The doctor that I am speaking about has published in a huge number of journals that prove her expertise in the treatment of this disease. I know the Minister is not questioning that. She has contributed to 13 publications and has 42 citations. While there is an assurance given that the service will not be reduced, what we want to try to do is enhance the service. If the locum was maintained, rather than maintaining the service, we would actually be enhancing the service. I hope the Minister will convey the views that I have conveyed to him as those that have come from the patients themselves.
I will convey Deputy Kelleher's views and the views of the patients who have contacted him to the HSE. They are similar to the views expressed by patients who have contacted me. From what the Deputy told the House and from what I am informed by patients as well, there is no doubt that this locum did an excellent job. That is beyond question. The locum clearly had a positive impact on patients and on patient care. I am grateful for that. In the interests of clarity, this was always a locum position. The locum was filling in for another consultant oncologist who had undertaken a prestigious role as chair of the research group. It was always the understanding that the locum, by nature of being a locum, would carry out the duties of the consultant oncologist until that consultant returned to his post. He has done that. The multidisciplinary team in St. Vincent's University Hospital has all of the relevant specialties represented, including surgery, medical oncology, radiation oncology, radiology and pathology. The hospital has reassured the national cancer control programme that patients' ongoing care and management will be provided by the hospital's oncology team and will not be compromised in any way during the hand over period.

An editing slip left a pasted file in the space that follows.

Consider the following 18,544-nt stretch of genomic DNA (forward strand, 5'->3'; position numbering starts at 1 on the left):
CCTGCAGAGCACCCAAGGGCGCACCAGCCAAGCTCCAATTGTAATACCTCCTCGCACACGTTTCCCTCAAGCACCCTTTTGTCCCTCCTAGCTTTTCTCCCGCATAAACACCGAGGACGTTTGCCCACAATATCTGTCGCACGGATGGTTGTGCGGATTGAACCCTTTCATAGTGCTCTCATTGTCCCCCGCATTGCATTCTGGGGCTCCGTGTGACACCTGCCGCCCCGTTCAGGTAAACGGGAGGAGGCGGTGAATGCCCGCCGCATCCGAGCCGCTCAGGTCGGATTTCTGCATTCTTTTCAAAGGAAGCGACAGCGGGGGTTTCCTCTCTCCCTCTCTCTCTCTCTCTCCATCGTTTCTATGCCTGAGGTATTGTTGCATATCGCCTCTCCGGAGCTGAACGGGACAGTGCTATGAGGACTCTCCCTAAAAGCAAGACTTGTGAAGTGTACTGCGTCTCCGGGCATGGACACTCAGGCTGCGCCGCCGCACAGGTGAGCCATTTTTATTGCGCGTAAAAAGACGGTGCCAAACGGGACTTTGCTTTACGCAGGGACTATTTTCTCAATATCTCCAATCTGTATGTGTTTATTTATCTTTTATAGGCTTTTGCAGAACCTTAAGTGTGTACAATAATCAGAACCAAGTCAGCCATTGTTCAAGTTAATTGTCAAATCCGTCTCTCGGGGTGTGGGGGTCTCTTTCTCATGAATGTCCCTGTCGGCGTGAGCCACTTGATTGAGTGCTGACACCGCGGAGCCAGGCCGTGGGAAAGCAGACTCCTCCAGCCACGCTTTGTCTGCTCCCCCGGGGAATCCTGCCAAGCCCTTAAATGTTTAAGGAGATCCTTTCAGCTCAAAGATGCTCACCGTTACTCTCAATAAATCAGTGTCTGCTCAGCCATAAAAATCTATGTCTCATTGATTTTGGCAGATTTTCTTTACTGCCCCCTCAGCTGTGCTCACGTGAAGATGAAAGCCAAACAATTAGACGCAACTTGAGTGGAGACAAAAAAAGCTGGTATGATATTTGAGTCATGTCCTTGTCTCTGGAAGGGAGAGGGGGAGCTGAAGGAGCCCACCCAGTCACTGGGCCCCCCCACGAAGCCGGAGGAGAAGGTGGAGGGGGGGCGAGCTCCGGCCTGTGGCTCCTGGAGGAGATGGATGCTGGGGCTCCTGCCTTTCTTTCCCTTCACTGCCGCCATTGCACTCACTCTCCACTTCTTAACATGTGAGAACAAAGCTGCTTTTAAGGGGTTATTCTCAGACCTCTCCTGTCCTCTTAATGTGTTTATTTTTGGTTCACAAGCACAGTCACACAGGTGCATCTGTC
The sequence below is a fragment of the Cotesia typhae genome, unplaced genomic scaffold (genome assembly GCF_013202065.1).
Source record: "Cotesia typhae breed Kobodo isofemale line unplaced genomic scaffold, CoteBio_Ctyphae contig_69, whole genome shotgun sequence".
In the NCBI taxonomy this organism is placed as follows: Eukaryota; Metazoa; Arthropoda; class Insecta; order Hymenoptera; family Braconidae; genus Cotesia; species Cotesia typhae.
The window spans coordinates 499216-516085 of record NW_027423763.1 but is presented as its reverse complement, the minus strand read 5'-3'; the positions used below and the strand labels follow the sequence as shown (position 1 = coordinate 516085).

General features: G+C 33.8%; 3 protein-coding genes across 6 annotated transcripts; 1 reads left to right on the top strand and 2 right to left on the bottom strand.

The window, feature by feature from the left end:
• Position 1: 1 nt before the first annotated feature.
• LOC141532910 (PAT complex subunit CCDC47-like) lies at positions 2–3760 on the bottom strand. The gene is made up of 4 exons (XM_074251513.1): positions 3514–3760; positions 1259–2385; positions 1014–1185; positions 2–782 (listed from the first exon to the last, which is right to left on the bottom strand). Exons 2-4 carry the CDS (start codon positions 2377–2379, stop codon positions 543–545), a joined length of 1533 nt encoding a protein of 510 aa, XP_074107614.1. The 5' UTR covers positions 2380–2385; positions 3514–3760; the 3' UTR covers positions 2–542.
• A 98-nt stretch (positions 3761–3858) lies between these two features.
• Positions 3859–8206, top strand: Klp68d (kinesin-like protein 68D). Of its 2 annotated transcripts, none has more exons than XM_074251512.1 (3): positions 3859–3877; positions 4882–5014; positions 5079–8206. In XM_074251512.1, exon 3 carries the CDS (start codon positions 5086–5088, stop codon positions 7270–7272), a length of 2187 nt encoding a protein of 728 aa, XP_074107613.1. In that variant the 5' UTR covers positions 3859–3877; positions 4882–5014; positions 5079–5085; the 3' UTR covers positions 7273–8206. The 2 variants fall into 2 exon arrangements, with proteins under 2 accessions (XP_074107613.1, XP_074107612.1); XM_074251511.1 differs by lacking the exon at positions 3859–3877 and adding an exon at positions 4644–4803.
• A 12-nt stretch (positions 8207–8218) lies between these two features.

However, I accept the broader point made by Deputy Kelleher, which is valid, as to whether there is a case to be made for an additional consultant post with a special interest in the area of sarcoma. I have raised this with the HSE and have been assured by it that consideration is being given to appointing a permanent consultant medical oncologist with a special interest in sarcoma. I will revert to the Deputy on it, given that the HSE is actively considering it. Also, the Deputy referred to international comparisons. Since the establishment of the Irish Sarcoma Group in 2014 we have strengthened and developed our national sarcoma services. International links have now been developed with specialist sarcoma centres in the UK, which the Deputy mentioned, and in Germany. These international links are important to ensure we have best practice.